In Memory of Those Who Fought and Died at Fort Stevens

Cannon Fire at Fort StevensMy thanks to Wayan Vota for bringing the following public listserv post to my attention and providing a great photo to accompany it. It is certainly appropriate for Memorial Day, and more so, highlights the importance of the many forts that once protected the capitol.

The Post is as follows:

Greetings to all,

I would like to ask our community to think for a moment about those
who gave their lives for our Nation here in Ward 4.  On July 11 and
12, 1864, a battle occurred in Northwest DC, centered on Fort
Stevens and extending in a wider arc from Fort Reno to Fort Slocum.
Fort Stevens, located at what is now the intersection of Georgia
Avenue and Quackenbos Street, NW, was attached by a Confederate
force moving south from Silver Spring.  Fort Stevens was reinforced
by Union troops, who repulsed the attack.

According to my research, 373 Union troops and 500 Confederate
troops were killed. 40 Union soldiers are buried at the Battleground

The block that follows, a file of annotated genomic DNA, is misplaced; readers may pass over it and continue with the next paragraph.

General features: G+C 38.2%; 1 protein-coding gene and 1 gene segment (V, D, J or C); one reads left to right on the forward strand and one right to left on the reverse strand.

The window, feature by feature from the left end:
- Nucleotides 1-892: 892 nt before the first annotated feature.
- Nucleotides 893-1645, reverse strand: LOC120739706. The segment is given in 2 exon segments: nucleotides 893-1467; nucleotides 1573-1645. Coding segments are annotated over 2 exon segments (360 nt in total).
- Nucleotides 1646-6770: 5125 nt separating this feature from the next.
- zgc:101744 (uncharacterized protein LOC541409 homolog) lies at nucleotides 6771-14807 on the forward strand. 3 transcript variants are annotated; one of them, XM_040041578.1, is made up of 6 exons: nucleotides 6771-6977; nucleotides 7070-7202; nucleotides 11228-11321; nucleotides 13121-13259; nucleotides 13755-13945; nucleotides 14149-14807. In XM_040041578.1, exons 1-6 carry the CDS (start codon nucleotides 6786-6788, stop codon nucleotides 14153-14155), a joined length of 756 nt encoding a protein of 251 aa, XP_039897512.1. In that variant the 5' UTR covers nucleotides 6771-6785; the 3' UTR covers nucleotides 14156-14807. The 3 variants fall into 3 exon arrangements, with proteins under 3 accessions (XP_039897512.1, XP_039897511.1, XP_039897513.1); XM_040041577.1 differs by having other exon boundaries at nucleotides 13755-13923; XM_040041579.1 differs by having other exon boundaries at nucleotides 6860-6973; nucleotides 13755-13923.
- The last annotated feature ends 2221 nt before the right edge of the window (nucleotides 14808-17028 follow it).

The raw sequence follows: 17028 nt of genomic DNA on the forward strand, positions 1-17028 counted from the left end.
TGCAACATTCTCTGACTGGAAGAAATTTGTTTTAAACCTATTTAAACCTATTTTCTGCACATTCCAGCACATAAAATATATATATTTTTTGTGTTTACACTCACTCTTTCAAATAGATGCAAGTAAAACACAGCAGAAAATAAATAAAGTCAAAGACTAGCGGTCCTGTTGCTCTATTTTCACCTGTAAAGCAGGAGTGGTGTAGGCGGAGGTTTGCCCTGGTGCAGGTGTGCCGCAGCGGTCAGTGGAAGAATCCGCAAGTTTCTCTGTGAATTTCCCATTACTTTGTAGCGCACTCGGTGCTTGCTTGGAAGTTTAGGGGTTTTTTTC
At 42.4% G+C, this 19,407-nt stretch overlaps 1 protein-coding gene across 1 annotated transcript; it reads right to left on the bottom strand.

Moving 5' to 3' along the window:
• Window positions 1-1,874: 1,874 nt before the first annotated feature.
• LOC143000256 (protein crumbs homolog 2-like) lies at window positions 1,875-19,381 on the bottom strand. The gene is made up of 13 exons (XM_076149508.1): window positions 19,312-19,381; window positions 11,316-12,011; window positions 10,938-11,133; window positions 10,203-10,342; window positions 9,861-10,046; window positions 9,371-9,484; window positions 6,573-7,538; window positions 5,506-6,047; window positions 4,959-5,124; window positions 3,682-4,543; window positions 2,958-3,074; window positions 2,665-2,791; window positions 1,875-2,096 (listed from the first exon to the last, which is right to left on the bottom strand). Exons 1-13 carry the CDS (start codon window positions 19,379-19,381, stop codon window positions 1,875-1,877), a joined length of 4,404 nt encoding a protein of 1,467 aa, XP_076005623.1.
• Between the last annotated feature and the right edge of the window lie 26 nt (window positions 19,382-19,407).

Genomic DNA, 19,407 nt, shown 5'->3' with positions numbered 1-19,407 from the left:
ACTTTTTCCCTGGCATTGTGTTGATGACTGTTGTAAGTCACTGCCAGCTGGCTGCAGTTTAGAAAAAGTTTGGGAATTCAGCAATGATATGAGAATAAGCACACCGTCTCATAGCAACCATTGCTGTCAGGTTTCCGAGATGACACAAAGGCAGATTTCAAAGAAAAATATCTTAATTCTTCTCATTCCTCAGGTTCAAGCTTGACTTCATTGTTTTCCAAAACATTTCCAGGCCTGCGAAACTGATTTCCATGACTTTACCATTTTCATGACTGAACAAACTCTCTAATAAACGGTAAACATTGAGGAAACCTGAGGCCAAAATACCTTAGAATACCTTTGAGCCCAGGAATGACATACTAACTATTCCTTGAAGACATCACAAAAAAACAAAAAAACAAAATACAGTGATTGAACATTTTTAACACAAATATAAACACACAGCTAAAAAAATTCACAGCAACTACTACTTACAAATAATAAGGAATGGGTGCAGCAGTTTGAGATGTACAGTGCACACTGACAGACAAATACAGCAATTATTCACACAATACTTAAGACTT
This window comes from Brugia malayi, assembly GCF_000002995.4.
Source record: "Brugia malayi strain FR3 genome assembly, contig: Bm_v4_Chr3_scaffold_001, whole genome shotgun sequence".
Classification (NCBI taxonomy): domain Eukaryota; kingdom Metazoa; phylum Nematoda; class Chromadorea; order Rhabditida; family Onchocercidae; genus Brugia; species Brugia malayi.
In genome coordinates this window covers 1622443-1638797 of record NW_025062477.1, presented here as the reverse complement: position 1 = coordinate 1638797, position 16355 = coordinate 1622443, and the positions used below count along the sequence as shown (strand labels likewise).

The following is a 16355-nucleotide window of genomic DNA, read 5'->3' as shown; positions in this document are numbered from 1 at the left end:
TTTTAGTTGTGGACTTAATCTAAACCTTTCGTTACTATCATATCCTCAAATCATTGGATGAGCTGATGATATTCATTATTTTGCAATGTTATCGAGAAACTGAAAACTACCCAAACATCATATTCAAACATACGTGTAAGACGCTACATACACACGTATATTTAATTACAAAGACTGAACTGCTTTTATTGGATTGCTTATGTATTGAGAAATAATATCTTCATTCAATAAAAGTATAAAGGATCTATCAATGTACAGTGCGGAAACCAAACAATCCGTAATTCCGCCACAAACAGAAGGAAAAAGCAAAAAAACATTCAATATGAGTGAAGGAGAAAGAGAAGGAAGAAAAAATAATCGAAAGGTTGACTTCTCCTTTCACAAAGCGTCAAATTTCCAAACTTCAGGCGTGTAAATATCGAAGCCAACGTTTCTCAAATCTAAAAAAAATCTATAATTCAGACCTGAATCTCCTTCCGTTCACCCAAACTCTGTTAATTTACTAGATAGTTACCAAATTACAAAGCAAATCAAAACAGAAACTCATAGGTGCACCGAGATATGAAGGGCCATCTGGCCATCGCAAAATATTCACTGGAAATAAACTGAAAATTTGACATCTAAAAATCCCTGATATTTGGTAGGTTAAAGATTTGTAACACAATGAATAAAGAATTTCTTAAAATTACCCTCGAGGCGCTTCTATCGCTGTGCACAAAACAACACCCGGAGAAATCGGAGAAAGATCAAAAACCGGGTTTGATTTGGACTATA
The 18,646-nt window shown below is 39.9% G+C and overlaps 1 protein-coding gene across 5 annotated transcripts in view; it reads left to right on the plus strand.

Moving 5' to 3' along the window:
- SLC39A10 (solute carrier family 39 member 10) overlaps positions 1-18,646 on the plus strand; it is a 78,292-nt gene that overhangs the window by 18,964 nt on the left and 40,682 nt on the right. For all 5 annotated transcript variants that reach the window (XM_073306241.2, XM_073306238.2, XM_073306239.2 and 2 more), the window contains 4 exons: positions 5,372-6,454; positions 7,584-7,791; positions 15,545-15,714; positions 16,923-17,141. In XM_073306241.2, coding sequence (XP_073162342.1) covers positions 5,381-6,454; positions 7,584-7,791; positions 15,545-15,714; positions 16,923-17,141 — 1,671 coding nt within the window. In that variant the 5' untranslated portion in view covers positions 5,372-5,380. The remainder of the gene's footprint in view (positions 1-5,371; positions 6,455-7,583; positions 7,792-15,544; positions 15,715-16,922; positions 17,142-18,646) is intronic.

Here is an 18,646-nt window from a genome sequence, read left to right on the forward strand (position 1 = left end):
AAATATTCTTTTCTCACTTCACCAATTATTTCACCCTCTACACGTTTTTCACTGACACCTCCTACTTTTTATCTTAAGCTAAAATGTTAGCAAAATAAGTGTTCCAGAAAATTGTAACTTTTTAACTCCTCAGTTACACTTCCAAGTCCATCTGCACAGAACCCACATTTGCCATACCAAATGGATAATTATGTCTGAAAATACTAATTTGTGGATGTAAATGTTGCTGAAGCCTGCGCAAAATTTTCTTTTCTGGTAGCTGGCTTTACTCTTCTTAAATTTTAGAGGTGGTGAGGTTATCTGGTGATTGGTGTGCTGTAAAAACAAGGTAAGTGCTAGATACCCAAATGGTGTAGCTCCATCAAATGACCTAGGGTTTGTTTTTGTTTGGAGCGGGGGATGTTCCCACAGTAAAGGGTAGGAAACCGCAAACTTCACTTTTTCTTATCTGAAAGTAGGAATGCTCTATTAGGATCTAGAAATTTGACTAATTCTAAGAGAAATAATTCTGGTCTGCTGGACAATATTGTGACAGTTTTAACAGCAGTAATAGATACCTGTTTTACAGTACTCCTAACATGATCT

Cemetery in the 6600 block of Georgia Avenue, now administered by
the National Park Service.

The battle is generally portrayed as a tentative or probing attack
by a weaker and exhausted Confederate force against a well organized
and stronger Union force.

What if the attack had succeeded and Fort Stevens had fallen?  The
Capitol could have fallen, and the Civil War could have continued
for more years.  European nations may have been emboldened to side
with and actively aid the Confederacy. Northern states may have
settled on a divided nation.  Slavery could have continued for more
years. All is this is speculation and we will never know the
possible outcome of a fall of Fort Stevens.

But for the 373 soldiers who gave their lives, none of this was
theoretical.  They were killed in a war for our national survival,
and they prevented what could have been an enormous defeat. In some
measure, we can thank them for the quality of life we enjoy today in
Shepherd Park – once a battlefield.

Merrit P. Drucker
Major, US Army (Retired)
7507 12th Street, NW
WDC 20012

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